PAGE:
The picture above is of Ben Suerig and Craig Thexton (Fire & L.E.) This was during the Cliffs Fire when we were mobilized to support evacuation of LaVerkin Canyon. It was in the general direction that the fire was heading and the Ranger staff knew of several back-country permits that would place people in harms way... we landing in the canyon in order to deliver these two SAR individuals, that they might have a head start in finding and evacuating those in the canyon.
This picture is a beautiful aerial veiw of Angels Landing, one of the most visited places in the Park. Unfortunately this photo (as were some of the others on this blog) was taken when we responded to the Park that we might help in an investigation and body recovery of a woman that fell from the edge of the Angels Landing trail.
You can see several Rangers on the SAR (Search and Rescue) team standing on the trail. It gives a level of perspective to the steep and rugged country that makes up most of the main canyon. Again this photo is of the Angels Landing trail.
It is a small part of this photo... but hopefully it gives you the idea of what we see as we enter the park in search of a fire. The small smoke on the rim of the canyon is about 2 acres in size... for those that don't speak the language of "firefighter", an acre is approximately the size of a football field. We are still a few miles away from the smoke in this picture.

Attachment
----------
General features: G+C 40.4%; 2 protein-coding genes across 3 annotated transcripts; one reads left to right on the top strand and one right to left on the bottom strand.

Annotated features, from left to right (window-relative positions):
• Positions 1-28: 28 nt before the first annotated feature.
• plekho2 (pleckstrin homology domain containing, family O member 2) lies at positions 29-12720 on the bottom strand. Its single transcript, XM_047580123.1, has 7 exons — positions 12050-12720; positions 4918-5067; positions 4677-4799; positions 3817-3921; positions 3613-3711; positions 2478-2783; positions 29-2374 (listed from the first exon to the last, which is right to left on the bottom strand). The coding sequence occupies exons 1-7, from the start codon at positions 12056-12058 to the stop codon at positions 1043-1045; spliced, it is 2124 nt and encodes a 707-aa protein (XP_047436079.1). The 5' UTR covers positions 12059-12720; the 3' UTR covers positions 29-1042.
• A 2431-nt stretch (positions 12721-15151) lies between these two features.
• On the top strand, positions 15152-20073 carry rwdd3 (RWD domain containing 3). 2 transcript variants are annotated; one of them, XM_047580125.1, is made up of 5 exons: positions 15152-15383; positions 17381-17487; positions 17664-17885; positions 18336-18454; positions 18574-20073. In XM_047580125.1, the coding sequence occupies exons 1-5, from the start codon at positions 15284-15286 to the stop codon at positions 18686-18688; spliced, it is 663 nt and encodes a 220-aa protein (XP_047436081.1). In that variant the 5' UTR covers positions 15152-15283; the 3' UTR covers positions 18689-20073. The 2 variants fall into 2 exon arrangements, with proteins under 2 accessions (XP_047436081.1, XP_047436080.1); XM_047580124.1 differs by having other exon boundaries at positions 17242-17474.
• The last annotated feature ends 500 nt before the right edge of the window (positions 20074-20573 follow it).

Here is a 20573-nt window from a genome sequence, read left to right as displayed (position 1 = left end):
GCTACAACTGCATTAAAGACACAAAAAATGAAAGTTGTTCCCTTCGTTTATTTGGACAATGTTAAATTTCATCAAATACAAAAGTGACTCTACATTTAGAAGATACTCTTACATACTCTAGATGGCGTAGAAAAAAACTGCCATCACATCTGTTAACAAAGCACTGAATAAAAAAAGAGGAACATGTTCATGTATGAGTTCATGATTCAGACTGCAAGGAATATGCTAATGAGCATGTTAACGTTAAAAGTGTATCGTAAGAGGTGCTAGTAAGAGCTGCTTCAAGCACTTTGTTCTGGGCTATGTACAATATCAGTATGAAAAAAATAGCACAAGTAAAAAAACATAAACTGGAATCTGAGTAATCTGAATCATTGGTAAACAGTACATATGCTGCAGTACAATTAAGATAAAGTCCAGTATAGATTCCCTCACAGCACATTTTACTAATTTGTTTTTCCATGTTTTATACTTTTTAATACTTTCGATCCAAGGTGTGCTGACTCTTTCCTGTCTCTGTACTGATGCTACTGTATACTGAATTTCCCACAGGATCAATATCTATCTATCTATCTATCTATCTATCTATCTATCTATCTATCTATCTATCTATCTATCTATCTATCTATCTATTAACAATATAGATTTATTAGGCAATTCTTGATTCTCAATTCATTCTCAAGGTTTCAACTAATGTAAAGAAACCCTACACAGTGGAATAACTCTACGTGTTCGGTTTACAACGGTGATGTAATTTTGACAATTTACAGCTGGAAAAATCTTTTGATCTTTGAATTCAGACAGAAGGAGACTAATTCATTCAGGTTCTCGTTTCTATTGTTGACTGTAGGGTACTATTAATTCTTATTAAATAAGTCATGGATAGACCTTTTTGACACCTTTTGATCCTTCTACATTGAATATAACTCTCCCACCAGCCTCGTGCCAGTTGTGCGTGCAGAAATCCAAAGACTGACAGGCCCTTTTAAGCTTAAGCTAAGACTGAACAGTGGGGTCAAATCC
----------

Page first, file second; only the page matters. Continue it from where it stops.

I love this photo... it really shows a great aerial view of Zion National Park. To truely respect and understand the rugged and unforgiving landscape that is Zion, you must see it from a vantage point much like this. It's a wonder why they call Southern Utah... Color Country!
Again, another view of the lanscape which makes up Zion National Park. In this photo you can see the West Rim trail on the left side of the photo. On the right side of the photo you can almost see the canyons that lead to the Subway, which is another very popular trail in the park. It is landscape like this that makes having a helicopter not only a usefull tool, but at times a necessary tool.
I threw in this last photo... to help those whom ask why so many people tragically lose their lives due to falls in the Park. Again in this photo you see the spure ridge that leads up to Angels Landing. The pullout that you can see at the bottom of the picture is Big Bend. You can see the vehicles parked their... they establish a great scale for reference. Each year we seem to have at least one fatality on this climb. It is unfortunate, but it is well signed and people are warned that it is not an easy trail. A single moment of inatentive hiking can lead to a very unforgiving fall.
So there you have it... we provide several services for Zion National Park. Primarily we are a delivery method for those that need to navigate this very rough terrain. Stay tuned for the next update where we will share many pictures of the various fires and projects that we assisted in during the 2009 season.